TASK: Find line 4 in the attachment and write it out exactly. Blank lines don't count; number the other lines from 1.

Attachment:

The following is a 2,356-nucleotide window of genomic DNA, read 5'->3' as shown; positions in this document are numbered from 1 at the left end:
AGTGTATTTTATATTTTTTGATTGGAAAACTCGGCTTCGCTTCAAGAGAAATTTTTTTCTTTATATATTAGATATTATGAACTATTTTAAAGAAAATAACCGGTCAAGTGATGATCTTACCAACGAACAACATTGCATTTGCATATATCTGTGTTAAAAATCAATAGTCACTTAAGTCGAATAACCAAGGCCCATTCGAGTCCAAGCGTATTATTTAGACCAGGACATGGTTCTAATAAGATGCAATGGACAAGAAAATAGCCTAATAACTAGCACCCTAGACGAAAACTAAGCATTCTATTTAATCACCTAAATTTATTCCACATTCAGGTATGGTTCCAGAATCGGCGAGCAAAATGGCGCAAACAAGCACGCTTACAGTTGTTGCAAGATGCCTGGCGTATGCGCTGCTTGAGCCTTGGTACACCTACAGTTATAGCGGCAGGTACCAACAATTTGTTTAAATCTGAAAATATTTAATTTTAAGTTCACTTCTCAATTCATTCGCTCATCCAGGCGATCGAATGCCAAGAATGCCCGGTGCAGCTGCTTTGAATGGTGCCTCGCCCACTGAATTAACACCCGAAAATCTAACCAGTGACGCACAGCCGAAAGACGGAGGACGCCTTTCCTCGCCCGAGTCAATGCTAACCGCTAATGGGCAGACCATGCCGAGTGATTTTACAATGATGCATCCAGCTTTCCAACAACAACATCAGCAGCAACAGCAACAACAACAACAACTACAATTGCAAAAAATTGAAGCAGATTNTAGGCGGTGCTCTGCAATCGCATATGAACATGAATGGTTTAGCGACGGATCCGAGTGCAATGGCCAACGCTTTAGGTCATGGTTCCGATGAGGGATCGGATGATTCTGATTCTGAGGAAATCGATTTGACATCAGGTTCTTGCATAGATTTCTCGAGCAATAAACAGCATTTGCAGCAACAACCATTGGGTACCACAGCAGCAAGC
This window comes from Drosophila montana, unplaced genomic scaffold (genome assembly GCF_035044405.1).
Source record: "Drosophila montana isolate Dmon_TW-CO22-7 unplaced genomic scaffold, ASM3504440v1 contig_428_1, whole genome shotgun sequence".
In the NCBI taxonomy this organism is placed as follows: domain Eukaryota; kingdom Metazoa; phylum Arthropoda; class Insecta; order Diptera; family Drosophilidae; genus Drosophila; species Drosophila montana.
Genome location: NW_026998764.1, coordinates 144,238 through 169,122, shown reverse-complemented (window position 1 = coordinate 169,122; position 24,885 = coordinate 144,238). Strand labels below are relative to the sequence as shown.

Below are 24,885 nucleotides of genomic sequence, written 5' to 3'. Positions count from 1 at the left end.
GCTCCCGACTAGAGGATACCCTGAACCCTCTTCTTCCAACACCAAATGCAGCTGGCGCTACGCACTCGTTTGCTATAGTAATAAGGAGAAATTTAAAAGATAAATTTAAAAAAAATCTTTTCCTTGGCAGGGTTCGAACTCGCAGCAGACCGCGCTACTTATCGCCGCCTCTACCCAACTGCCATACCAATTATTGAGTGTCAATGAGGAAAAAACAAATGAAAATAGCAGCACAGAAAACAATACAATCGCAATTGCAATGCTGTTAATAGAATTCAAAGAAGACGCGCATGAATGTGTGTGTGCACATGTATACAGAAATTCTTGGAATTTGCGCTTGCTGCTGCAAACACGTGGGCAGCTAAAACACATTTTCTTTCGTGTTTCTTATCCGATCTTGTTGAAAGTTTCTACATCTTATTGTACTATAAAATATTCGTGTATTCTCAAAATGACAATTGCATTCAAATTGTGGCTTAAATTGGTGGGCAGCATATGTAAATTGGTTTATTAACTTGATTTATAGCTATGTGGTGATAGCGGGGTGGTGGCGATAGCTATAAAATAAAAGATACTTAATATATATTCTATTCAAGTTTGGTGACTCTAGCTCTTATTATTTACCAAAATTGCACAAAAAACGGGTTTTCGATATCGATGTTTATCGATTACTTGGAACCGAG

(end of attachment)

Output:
Source record: "Drosophila montana isolate Dmon_TW-CO22-7 unplaced genomic scaffold, ASM3504440v1 contig_428_1, whole genome shotgun sequence".